I kept the OP's Simpson[] user-interface and used an "internal" version iSimpson for the computation. The function iSimpson[] has for arguments, the function f, the sample points {a, c, b} with c == (a+b)/2, the corresponding function values {fa, fc, fb} and the error tolerance er. The function values are reused.

Simpson[f_, a_, b_, er_] := 
  iSimpson[f, (*N@*){a, (a + b)/2, b}, (*N@*){f[a], f[(a + b)/2], f[b]}, er];
iSimpson[f_, {a_, c_, b_}, {fa_, fc_, fb_}, er_] := 
  Module[{c1, c2, f1, f2, s1, s2, h2},
   h2 = (b - a)/4;                             (* next half step size *)
   c1 = a + h2;                                (* next midpoints *)
   c2 = b - h2;
   f1 = f[c1];                                 (* function values at next midpoints *)
   f2 = f[c2];
   s1 = 2 h2 (fa + 4 fc + fb)/3;               (* integrals *)
   s2 = h2 (fa + 4 f1 + 2 fc + 4 f2 + fb)/3;

   If[Abs[s1 - s2]/15 < er,
    s2 + (s2 - s1)/15,
    iSimpson[f, {a, c1, c}, {fa, f1, fc}, er/2] + 
     iSimpson[f, {c, c2, b}, {fc, f2, fb}, er/2]]
   ];

count = 0;
h[x_] := Module[{}, count++; 3 Sqrt[x]];
N[Simpson[h, 0, 1, 10.^-5] - 2]
count
(*
  -5.73618*10^-7
  81
*)

You can also automatically memoize (@mikado's solution) as follows. This way the values are only temporarily stored during the computation of the integral. Again I use an outer function Simpson2 that defines a memoized ff and calls the inner iSimpson2, which has the same code as the OP's Simpson.

ClearAll[Simpson2, iSimpson2];
Simpson2[f_, a_, b_, er_] := Module[{ff},
   ff[x_] := ff[x] = f[x];
   iSimpson2[ff, a, b, er]
   ];
iSimpson2[f_, a_, b_, er_] := 
  Module[{s1, s2, h2, h = (b - a)/2}, 
   s1 = h (f[a] + 4 f[a + h] + f[b])/3;
   h2 = h/2;
   s2 = h2 (f[a] + 4 f[a + h2] + 2 f[a + h] + 4 f[b - h2] + f[b])/3;
   If[Abs[s1 - s2]/15 < er, s2 + (s2 - s1)/15, 
    Simpson2[f, a, a + h, er/2] + Simpson2[f, a + h, b, er/2]]];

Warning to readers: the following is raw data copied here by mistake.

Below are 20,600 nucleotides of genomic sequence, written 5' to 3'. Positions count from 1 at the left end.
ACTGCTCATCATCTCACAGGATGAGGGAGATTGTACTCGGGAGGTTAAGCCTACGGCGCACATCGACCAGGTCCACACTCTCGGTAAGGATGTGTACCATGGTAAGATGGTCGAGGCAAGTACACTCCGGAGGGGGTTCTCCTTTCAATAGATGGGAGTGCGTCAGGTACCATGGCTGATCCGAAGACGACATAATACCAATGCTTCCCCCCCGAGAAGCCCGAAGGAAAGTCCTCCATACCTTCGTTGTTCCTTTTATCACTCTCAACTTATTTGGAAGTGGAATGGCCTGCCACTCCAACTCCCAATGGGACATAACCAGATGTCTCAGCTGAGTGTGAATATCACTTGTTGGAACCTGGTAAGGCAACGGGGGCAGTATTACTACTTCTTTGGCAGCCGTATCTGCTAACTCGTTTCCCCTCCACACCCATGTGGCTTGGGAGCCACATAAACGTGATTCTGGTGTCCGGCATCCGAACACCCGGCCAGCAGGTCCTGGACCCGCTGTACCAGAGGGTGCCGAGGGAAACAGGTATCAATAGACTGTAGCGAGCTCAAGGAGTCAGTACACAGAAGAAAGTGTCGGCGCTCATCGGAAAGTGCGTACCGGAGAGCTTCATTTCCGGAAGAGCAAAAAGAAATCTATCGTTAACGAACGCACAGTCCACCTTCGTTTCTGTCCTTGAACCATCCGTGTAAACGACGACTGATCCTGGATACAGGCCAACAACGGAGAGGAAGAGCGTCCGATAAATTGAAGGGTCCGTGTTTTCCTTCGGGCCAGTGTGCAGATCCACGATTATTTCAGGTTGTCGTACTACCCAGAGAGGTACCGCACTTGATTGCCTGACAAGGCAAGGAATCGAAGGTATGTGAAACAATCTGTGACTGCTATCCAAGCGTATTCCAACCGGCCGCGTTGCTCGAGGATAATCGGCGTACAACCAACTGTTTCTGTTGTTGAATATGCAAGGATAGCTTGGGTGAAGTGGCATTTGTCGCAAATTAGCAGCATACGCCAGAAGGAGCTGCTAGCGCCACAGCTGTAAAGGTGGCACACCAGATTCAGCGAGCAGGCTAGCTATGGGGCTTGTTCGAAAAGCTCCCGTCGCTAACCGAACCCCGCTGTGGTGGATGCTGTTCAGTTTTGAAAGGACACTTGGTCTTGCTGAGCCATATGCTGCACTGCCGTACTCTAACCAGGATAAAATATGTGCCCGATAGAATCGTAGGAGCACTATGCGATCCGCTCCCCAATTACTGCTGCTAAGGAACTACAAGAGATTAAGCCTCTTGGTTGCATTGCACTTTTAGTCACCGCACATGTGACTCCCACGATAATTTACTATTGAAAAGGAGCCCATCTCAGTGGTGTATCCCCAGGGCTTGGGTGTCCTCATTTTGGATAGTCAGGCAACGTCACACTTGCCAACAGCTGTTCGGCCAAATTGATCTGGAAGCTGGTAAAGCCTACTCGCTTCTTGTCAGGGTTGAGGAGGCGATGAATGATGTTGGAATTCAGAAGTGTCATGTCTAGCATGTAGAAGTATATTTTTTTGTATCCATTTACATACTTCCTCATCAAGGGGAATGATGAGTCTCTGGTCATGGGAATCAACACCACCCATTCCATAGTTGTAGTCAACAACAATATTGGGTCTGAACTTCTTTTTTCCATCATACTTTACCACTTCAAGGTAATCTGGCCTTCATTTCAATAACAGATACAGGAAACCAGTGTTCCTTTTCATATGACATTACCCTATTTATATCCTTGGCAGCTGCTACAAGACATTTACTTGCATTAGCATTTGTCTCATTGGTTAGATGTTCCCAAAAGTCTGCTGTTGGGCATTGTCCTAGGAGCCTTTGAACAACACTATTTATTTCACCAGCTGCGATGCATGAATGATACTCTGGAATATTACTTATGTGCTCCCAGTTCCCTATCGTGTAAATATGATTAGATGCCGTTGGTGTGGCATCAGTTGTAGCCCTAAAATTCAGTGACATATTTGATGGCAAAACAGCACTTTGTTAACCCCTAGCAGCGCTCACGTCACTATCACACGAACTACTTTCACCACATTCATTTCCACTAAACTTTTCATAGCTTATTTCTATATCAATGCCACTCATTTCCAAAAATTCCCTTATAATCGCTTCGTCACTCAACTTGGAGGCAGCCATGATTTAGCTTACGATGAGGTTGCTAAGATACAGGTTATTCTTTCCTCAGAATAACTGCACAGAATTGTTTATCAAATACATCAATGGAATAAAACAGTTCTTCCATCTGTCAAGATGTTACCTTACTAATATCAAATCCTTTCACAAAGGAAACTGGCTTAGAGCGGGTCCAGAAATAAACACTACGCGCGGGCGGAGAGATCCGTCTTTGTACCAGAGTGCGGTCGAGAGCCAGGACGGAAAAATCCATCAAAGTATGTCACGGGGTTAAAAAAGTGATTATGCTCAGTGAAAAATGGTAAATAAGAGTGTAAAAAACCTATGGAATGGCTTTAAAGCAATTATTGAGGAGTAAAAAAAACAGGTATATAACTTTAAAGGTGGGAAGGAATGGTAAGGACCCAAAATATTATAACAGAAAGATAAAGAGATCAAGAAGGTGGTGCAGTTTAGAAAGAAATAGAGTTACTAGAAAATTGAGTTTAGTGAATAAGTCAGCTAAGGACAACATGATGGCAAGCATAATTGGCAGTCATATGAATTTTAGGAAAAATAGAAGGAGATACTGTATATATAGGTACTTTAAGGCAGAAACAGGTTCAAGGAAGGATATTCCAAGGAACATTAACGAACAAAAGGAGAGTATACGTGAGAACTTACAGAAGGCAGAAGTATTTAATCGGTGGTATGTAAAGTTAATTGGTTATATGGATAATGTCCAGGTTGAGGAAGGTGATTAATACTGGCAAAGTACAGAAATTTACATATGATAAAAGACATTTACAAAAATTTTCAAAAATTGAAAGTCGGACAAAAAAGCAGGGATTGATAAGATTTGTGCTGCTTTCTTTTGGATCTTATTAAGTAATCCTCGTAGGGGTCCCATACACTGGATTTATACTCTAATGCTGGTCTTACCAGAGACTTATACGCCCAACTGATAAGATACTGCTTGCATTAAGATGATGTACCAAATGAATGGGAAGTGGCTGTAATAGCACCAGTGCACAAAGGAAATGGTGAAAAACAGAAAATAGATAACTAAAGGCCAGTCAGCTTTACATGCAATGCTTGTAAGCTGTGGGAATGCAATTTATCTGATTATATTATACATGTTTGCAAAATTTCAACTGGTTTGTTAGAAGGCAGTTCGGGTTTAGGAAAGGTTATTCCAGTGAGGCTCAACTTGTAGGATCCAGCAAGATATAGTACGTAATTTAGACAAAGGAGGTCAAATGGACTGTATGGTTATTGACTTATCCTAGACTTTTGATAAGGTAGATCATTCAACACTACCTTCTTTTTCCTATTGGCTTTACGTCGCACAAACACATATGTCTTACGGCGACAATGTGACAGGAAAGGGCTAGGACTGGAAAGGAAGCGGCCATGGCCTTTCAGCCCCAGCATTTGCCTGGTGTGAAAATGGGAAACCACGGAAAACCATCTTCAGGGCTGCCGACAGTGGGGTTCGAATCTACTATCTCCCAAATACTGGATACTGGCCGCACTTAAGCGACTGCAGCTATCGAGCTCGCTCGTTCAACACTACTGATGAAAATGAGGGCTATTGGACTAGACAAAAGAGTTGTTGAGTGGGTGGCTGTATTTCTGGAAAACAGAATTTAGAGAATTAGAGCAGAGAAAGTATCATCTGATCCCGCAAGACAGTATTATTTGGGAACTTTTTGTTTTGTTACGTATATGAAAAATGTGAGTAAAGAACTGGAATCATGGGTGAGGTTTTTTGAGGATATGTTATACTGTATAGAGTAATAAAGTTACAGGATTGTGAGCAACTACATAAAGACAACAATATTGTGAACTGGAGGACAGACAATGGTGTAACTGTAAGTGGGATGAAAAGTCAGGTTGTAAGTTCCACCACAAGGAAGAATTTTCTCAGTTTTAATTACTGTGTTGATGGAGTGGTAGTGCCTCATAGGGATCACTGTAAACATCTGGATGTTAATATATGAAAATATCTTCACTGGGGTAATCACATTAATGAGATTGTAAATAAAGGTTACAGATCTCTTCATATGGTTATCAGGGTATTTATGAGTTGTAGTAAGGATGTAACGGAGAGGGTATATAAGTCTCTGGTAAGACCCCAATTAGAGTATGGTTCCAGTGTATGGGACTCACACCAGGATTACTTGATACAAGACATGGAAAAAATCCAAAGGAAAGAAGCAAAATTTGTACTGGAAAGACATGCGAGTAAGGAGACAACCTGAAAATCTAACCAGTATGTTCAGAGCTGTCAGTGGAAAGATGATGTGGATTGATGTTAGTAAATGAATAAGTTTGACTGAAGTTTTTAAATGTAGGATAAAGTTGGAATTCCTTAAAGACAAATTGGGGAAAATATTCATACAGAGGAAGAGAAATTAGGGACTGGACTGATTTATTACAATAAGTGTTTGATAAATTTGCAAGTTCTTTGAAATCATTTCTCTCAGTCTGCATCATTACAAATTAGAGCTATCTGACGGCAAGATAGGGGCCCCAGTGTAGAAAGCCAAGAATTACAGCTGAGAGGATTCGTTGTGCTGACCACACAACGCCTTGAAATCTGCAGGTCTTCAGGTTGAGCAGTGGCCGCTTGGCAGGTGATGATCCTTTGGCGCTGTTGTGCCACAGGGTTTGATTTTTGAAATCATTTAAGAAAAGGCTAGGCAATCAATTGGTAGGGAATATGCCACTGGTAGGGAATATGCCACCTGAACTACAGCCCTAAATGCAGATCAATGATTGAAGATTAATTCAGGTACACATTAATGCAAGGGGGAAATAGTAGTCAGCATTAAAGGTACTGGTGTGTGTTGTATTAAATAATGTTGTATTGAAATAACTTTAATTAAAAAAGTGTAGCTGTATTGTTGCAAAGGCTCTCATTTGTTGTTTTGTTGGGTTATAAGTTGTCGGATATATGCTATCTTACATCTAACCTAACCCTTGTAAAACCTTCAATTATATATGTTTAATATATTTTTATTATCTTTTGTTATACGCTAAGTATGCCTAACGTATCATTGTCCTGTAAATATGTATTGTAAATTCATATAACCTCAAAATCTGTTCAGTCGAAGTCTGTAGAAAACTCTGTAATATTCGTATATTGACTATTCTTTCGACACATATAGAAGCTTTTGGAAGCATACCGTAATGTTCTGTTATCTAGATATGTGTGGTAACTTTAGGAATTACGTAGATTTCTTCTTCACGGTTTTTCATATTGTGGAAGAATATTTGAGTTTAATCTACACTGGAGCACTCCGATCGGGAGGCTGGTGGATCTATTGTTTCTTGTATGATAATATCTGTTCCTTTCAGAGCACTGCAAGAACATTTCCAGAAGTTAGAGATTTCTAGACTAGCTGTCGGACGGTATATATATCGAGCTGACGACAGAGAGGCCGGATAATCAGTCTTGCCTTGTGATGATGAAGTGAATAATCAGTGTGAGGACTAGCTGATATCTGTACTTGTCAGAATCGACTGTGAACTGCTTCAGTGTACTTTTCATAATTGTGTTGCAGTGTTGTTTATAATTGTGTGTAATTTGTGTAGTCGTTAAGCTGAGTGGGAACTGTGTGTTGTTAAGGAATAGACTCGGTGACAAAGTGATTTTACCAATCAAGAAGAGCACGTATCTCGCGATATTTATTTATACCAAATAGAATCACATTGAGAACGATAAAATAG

count = 0;
h[x_] := Module[{}, count++; 3 Sqrt[x]];
N[Simpson2[h, 0, 1, 10.^-5] - 2]
count
(*
  -5.73618*10^-7
  81
*)

Update: Performance comparison

The difference in performance is greater than I imagined and so is worth reporting.

Timing

h[x_] := Module[{}, count++; Sin[x^2]];
count = 0;
{Simpson[h, 0., 12., 10.^-12], count} // AbsoluteTiming
count = 0;
{Simpson2[h, 0., 12., 10.^-12], count} // AbsoluteTiming
(*
  {1.75486, {0.590432, 90077}}
  {7.98656, {0.590432, 90077}}
*)

Memory use

MemoryConstrained[Simpson[h, 0., 12., 10.^-12], 100000]
MemoryConstrained[Simpson[h, 0., 12., 10.^-12], 110000]
(*
  $Aborted
  0.590432
*)

MemoryConstrained[Simpson2[h, 0., 12., 10.^-12], 35000000]
MemoryConstrained[Simpson2[h, 0., 12., 10.^-12], 36000000]
(*
  $Aborted
  0.590432
*)

The difference in memory use is predictable, although I hadn't investigated just how much of a difference it could be. Evaluation in the recursive Simpson[] makes a depth-first traversal of the evaluation tree, and when evaluation of a sub-branch finishes, the memory storing the sample points and function values is released. In the memoized version, all of the downvalues of ff are accumulated until the entire computation is performed. This overhead evidently adds considerably to the evaluation time as well.